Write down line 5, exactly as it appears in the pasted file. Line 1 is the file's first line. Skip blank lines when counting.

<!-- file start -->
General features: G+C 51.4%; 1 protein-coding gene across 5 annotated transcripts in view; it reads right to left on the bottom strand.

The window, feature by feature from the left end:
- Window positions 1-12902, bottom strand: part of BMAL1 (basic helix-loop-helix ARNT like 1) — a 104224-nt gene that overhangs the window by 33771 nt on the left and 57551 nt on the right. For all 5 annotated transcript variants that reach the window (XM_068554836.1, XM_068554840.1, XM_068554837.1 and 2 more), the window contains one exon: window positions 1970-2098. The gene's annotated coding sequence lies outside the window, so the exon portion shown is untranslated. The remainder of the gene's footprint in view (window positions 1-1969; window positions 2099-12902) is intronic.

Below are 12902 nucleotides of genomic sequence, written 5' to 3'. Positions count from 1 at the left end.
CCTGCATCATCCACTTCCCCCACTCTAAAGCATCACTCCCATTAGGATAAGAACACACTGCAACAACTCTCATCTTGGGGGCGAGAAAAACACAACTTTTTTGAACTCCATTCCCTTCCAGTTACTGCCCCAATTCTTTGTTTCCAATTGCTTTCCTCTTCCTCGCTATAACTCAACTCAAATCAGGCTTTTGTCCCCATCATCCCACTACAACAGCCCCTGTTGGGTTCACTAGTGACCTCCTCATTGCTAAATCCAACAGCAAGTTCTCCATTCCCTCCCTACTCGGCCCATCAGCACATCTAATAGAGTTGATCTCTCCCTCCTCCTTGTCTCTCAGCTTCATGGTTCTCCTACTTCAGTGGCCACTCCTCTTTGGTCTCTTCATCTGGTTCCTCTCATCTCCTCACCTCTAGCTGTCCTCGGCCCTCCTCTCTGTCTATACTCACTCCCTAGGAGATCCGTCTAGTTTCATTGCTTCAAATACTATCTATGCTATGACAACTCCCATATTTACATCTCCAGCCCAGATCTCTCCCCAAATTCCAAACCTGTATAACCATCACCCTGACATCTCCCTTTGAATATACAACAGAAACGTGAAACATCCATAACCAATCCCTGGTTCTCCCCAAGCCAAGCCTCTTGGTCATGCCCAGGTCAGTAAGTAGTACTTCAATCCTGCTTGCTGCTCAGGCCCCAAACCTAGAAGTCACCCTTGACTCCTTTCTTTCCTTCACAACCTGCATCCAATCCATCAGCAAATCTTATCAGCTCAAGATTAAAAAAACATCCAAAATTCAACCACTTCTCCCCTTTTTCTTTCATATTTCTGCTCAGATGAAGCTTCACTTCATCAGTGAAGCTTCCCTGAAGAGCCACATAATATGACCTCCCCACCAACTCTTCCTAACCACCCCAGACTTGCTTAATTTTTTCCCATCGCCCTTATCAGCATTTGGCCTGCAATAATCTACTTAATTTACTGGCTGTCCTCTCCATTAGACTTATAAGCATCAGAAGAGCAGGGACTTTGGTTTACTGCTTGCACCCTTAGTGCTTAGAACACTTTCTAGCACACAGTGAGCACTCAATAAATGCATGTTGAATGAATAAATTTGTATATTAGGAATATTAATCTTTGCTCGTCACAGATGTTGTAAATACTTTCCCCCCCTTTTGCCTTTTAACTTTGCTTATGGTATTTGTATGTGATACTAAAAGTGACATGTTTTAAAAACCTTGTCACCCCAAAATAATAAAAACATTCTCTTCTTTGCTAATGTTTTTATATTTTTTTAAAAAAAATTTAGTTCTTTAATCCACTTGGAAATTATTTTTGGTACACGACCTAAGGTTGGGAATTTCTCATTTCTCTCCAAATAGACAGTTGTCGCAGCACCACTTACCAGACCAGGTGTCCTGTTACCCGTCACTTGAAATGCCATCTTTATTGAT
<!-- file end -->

CCTGCATCATCCACTTCCCCCACTCTAAAGCATCACTCCCATTAGGATAAGAACACACTGCAACAACTCTCATCTTGGGGGCGAGAAAAACACAACTTTTTTGAACTCCATTCCCTTCCAGTTACTGCCCCAATTCTTTGTTTCCAATTGCTTTCCTCTTCCTCGCTATAACTCAACTCAAATCAGGCTTTTGTCCCCATCATCCCACTACAACAGCCCCTGTTGGGTTCACTAGTGACCTCCTCATTGCTAAATCCAACAGCAAGTTCTCCATTCCCTCCCTACTCGGCCCATCAGCACATCTAATAGAGTTGATCTCTCCCTCCTCCTTGTCTCTCAGCTTCATGGTTCTCCTACTTCAGTGGCCACTCCTCTTTGGTCTCTTCATCTGGTTCCTCTCATCTCCTCACCTCTAGCTGTCCTCGGCCCTCCTCTCTGTCTATACTCACTCCCTAGGAGATCCGTCTAGTTTCATTGCTTCAAATACTATCTATGCTATGACAACTCCCATATTTACATCTCCAGCCCAGATCTCTCCCCAAATTCCAAACCTGTATAACCATCACCCTGACATCTCCCTTTGAATATACAACAGAAACGTGAAACATCCATAACCAATCCCTGGTTCTCCCCAAGCCAAGCCTCTTGGTCATGCCCAGGTCAGTAAGTAGTACTTCAATCCTGCTTGCTGCTCAGGCCCCAAACCTAGAAGTCACCCTTGACTCCTTTCTTTCCTTCACAACCTGCATCCAATCCATCAGCAAATCTTATCAGCTCAAGATTAAAAAAACATCCAAAATTCAACCACTTCTCCCCTTTTTCTTTCATATTTCTGCTCAGATGAAGCTTCACTTCATCAGTGAAGCTTCCCTGAAGAGCCACATAATATGACCTCCCCACCAACTCTTCCTAACCACCCCAGACTTGCTTAATTTTTTCCCATCGCCCTTATCAGCATTTGGCCTGCAATAATCTACTTAATTTACTGGCTGTCCTCTCCATTAGACTTATAAGCATCAGAAGAGCAGGGACTTTGGTTTACTGCTTGCACCCTTAGTGCTTAGAACACTTTCTAGCACACAGTGAGCACTCAATAAATGCATGTTGAATGAATAAATTTGTATATTAGGAATATTAATCTTTGCTCGTCACAGATGTTGTAAATACTTTCCCCCCCTTTTGCCTTTTAACTTTGCTTATGGTATTTGTATGTGATACTAAAAGTGACATGTTTTAAAAACCTTGTCACCCCAAAATAATAAAAACATTCTCTTCTTTGCTAATGTTTTTATATTTTTTTAAAAAAAATTTAGTTCTTTAATCCACTTGGAAATTATTTTTGGTACACGACCTAAGGTTGGGAATTTCTCATTTCTCTCCAAATAGACAGTTGTCGCAGCACCACTTACCAGACCAGGTGTCCTGTTACCCGTCACTTGAAATGCCATCTTTATTGAT